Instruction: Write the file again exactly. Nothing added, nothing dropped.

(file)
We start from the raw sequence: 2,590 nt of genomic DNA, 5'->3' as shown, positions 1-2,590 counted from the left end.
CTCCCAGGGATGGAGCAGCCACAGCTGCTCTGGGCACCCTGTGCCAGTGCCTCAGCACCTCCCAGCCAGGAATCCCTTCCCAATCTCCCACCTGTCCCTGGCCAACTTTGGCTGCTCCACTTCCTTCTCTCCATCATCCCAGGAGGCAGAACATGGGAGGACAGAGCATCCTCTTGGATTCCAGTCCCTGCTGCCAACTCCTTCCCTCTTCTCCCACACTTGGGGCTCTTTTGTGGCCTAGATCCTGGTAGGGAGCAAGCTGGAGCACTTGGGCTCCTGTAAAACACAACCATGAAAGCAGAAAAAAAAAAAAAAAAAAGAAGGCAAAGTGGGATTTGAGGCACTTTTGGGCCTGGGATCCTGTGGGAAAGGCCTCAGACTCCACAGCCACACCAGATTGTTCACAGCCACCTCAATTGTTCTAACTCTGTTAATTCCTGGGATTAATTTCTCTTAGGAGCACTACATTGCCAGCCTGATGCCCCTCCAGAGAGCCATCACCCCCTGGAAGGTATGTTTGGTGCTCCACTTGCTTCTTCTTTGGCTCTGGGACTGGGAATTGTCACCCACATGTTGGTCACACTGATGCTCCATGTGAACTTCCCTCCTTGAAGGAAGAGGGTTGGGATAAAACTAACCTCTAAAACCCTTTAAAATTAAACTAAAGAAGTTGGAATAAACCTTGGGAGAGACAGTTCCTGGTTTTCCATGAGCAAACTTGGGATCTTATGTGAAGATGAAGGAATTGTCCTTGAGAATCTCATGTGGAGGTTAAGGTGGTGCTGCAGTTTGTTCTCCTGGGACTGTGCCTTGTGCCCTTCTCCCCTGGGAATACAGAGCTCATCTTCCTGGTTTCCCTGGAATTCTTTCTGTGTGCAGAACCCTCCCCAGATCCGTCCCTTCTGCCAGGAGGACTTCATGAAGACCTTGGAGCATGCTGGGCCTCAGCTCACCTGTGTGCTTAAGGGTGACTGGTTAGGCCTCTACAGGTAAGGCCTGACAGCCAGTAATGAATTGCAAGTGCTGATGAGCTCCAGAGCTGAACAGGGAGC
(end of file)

We start from the raw sequence: 2,590 nt of genomic DNA, 5'->3' as shown, positions 1-2,590 counted from the left end.
CTCCCAGGGATGGAGCAGCCACAGCTGCTCTGGGCACCCTGTGCCAGTGCCTCAGCACCTCCCAGCCAGGAATCCCTTCCCAATCTCCCACCTGTCCCTGGCCAACTTTGGCTGCTCCACTTCCTTCTCTCCATCATCCCAGGAGGCAGAACATGGGAGGACAGAGCATCCTCTTGGATTCCAGTCCCTGCTGCCAACTCCTTCCCTCTTCTCCCACACTTGGGGCTCTTTTGTGGCCTAGATCCTGGTAGGGAGCAAGCTGGAGCACTTGGGCTCCTGTAAAACACAACCATGAAAGCAGAAAAAAAAAAAAAAAAAAGAAGGCAAAGTGGGATTTGAGGCACTTTTGGGCCTGGGATCCTGTGGGAAAGGCCTCAGACTCCACAGCCACACCAGATTGTTCACAGCCACCTCAATTGTTCTAACTCTGTTAATTCCTGGGATTAATTTCTCTTAGGAGCACTACATTGCCAGCCTGATGCCCCTCCAGAGAGCCATCACCCCCTGGAAGGTATGTTTGGTGCTCCACTTGCTTCTTCTTTGGCTCTGGGACTGGGAATTGTCACCCACATGTTGGTCACACTGATGCTCCATGTGAACTTCCCTCCTTGAAGGAAGAGGGTTGGGATAAAACTAACCTCTAAAACCCTTTAAAATTAAACTAAAGAAGTTGGAATAAACCTTGGGAGAGACAGTTCCTGGTTTTCCATGAGCAAACTTGGGATCTTATGTGAAGATGAAGGAATTGTCCTTGAGAATCTCATGTGGAGGTTAAGGTGGTGCTGCAGTTTGTTCTCCTGGGACTGTGCCTTGTGCCCTTCTCCCCTGGGAATACAGAGCTCATCTTCCTGGTTTCCCTGGAATTCTTTCTGTGTGCAGAACCCTCCCCAGATCCGTCCCTTCTGCCAGGAGGACTTCATGAAGACCTTGGAGCATGCTGGGCCTCAGCTCACCTGTGTGCTTAAGGGTGACTGGTTAGGCCTCTACAGGTAAGGCCTGACAGCCAGTAATGAATTGCAAGTGCTGATGAGCTCCAGAGCTGAACAGGGAGC